So how do you turn ‘a tween who sleeps in’ into an opportunity to teach your child something important.
Teachable moments should be your Number 1 strategy for sex education!
Learn more about what a teachable moment is.
Watch this teachable moment here.
[00:00:00] How do you turn a tween who wants to sleep in into a teachable moment? Let’s find out.[Music].
[00:00:17] Hi, I’m Cath Hak from Sex Ed Rescue. Sex Ed Rescue is that channel where I talk about sex education and help you get more comfortable with talking to your kids about love, sex, relationships, and growing up. Once a week, I share a teachable moment and this week is about teens sleeping in. I don’t know about you, but I’ve got a daughter who’s twelve and I’ve noticed she’s starting to sleep in a lot more. So, how can you turn that into a teachable moment?
[00:00:49] Well, there are a few things that you can do. You can talk about the importance of sleep, and that the brain is growing and developing. It might be one size now, but it needs to be way bigger. For that to happen, a whole lot of work needs to be done, so it’s important for your body to have enough sleep. Because when you sleep, the brain does a lot of its working and sorting out.
That’s one of the ways that I explain it to my daughter. I keep it simple and don’t worry too much about being completely accurate. You might have more conversations about this later, so you can explain it differently each time. Once, you might explain it one way, another a different way, you might simplify it when they’re younger, then add more information as they get older. I’ll talk to my daughter often about the importance of sleep. She’s at the age now where I need to remind her that during the school night, she does need to get to bed earlier and if she’s having trouble sleeping, we try to look at why that is. It could be that she’s in the other room on her screen.
[00:02:02] A part of this conversation and opportunity is for you to start bringing in rules about devices. The golden rule that people recommend is, ‘No devices in the bedroom.’ Why? Because if they do, they could be up all-night messaging people or looking at videos. Devices are addictive.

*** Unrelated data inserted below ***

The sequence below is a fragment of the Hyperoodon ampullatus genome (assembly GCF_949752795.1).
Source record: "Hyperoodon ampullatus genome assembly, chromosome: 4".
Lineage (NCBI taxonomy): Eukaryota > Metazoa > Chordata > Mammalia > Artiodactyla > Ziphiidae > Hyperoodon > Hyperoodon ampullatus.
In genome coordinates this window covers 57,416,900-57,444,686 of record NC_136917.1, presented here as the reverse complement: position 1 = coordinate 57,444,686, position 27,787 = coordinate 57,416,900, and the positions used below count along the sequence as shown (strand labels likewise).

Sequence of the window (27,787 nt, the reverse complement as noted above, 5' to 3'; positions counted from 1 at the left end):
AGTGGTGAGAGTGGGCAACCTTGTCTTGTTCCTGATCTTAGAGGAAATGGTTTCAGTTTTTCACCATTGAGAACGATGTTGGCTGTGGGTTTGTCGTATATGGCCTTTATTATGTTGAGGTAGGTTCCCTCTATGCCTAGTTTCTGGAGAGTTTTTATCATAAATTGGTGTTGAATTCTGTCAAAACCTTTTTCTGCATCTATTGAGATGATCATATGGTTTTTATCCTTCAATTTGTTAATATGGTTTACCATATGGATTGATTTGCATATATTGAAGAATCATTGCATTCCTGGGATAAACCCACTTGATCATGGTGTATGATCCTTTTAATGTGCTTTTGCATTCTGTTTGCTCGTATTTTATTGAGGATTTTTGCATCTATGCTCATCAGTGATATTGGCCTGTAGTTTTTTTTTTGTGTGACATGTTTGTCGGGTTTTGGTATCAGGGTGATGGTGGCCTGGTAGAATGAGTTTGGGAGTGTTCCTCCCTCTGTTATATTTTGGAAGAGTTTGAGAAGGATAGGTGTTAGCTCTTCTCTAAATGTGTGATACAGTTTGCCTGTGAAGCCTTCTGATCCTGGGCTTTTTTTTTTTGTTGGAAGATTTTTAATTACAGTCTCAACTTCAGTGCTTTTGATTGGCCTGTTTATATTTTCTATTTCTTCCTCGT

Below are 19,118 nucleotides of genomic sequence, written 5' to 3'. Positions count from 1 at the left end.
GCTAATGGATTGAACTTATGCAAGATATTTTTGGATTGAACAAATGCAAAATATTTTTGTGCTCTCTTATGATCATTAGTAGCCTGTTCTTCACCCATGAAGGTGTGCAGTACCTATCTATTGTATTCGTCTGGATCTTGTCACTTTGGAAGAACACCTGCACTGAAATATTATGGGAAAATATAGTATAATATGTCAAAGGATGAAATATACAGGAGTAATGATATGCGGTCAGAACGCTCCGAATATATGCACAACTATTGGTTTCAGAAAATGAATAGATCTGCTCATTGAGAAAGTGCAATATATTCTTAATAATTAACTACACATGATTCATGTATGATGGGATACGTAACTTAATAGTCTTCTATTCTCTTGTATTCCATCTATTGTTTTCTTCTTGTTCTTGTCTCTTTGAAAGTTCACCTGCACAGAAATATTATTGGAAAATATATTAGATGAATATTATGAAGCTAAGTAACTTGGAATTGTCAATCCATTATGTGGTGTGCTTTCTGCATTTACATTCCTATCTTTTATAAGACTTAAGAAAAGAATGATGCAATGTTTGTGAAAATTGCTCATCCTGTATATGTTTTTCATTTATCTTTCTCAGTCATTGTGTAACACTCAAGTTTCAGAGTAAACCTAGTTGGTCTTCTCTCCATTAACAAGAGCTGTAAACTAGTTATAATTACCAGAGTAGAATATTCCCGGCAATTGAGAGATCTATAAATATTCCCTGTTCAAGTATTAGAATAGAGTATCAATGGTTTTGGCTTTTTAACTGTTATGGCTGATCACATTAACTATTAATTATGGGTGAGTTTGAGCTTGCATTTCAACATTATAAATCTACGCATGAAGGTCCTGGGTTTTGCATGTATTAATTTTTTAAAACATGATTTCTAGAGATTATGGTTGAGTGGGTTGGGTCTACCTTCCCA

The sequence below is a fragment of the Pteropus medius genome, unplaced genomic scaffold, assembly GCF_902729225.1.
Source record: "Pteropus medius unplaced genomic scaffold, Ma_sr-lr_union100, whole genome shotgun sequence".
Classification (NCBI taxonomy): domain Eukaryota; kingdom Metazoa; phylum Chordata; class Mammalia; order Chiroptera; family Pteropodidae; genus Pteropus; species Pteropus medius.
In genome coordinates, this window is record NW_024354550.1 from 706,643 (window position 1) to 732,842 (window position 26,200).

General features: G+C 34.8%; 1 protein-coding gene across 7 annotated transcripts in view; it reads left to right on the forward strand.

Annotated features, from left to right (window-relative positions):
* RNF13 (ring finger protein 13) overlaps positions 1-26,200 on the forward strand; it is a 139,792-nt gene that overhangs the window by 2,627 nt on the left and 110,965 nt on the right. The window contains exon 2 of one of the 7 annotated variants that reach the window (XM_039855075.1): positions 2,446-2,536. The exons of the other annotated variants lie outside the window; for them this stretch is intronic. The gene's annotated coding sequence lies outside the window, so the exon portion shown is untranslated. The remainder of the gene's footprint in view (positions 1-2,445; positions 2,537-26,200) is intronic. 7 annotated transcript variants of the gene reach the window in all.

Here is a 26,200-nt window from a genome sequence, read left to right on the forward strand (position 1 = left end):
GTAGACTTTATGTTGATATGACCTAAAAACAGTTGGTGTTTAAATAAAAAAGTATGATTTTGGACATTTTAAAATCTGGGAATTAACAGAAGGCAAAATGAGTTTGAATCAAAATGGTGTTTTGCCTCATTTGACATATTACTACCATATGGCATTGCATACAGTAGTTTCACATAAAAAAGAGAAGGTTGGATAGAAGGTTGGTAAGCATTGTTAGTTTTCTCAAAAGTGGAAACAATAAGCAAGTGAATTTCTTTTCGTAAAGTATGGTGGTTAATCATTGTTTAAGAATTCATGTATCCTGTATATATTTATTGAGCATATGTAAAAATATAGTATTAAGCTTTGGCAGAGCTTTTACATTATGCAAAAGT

I even find myself stuck to my phone or checking Facebook a few times a day. So, how could I expect my kids not to do it as well? It’s a good opportunity to talk about what’s expected in your family regarding devices. Make sure that if they are going to bed that they haven’t snuck something in.
[00:03:05] I was reading a blog post the other day and the author was talking about how kids will even put the phone onto charge and then sneak it out later. You can trust your child, but you still need to check on them because it’s normal for them to make mistakes. We need to allow them to do this but also make sure we catch them and help them make better choices when they do.
Talking about how their internal clock is changing is also important. For example, my husband works in the mining industry and he gets up at four, every morning, without fail. Talking to my daughter about the fact that we get into patterns is important since when we go through puberty, your patterns change. This means their internal clock changes and they’re wired to stay awake later at night and sleep in more during the morning.
[00:04:25] It’s good to be aware of that and to be able to explain it to your child. Say to them, ‘Yeah, I know it sucks you don’t get up in the afternoon and go to school,’ because how many high schools do you know that actually take this into consideration? None of them do. Often, it’s all about what suits teachers, not the students. There’s so much research that says that teens should be starting school mid-morning to lunchtime because of what’s happening to them biologically and chemically. But, it’s a great opportunity to talk to your child about the fact that they’re fighting nature. It sucks but it’s a fact of life.
[00:05:16] So those are some of the options. If your younger child is just starting to go through puberty, it’s a beautiful opportunity to start talking to them about all the other changes that are happening so that they’re prepared and ready for it. You must do it early since you’re not going to talk about pubic hair when they’ve already grown a beard, or they’ve had a forest of hair for a couple of years. You want to talk before the changes happen because then that way, you’re preparing them for their changes. They will know that they can ask you questions and get answers because you talked about it with them.
[00:06:00] So that was how to turn a tween who sleeps in into a teachable moment. If there’s anything that you think you could add to it, I’d love to hear about it because sometimes, I think of things later or you might even come up with a different idea. That’s what teachable moments are, finding the opportunity, grabbing it then seeing what you can do with it. Okay, have fun.